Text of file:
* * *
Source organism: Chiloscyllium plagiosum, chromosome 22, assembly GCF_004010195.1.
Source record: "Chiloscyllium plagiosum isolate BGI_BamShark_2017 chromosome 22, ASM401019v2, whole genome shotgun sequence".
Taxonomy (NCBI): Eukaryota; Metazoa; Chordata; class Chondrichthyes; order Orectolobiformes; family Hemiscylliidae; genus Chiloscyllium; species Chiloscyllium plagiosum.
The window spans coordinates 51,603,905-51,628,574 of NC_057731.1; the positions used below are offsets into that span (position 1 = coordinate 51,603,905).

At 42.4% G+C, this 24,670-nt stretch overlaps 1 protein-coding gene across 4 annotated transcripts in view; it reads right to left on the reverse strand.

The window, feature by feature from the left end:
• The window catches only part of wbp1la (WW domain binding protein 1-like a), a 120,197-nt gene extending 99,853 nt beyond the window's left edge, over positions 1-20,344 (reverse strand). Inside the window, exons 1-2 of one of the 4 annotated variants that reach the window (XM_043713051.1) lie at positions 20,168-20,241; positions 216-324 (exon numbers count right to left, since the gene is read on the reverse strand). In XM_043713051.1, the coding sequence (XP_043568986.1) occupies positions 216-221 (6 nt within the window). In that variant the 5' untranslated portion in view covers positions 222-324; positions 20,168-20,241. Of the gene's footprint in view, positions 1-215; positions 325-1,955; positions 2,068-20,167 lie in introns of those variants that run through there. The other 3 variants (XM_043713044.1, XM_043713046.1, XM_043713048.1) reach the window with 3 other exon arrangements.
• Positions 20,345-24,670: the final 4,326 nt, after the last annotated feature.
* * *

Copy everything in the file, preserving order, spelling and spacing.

Source organism: Chiloscyllium plagiosum, chromosome 22, assembly GCF_004010195.1.
Source record: "Chiloscyllium plagiosum isolate BGI_BamShark_2017 chromosome 22, ASM401019v2, whole genome shotgun sequence".
Taxonomy (NCBI): Eukaryota; Metazoa; Chordata; class Chondrichthyes; order Orectolobiformes; family Hemiscylliidae; genus Chiloscyllium; species Chiloscyllium plagiosum.
The window spans coordinates 51,603,905-51,628,574 of NC_057731.1; the positions used below are offsets into that span (position 1 = coordinate 51,603,905).

At 42.4% G+C, this 24,670-nt stretch overlaps 1 protein-coding gene across 4 annotated transcripts in view; it reads right to left on the reverse strand.

The window, feature by feature from the left end:
• The window catches only part of wbp1la (WW domain binding protein 1-like a), a 120,197-nt gene extending 99,853 nt beyond the window's left edge, over positions 1-20,344 (reverse strand). Inside the window, exons 1-2 of one of the 4 annotated variants that reach the window (XM_043713051.1) lie at positions 20,168-20,241; positions 216-324 (exon numbers count right to left, since the gene is read on the reverse strand). In XM_043713051.1, the coding sequence (XP_043568986.1) occupies positions 216-221 (6 nt within the window). In that variant the 5' untranslated portion in view covers positions 222-324; positions 20,168-20,241. Of the gene's footprint in view, positions 1-215; positions 325-1,955; positions 2,068-20,167 lie in introns of those variants that run through there. The other 3 variants (XM_043713044.1, XM_043713046.1, XM_043713048.1) reach the window with 3 other exon arrangements.
• Positions 20,345-24,670: the final 4,326 nt, after the last annotated feature.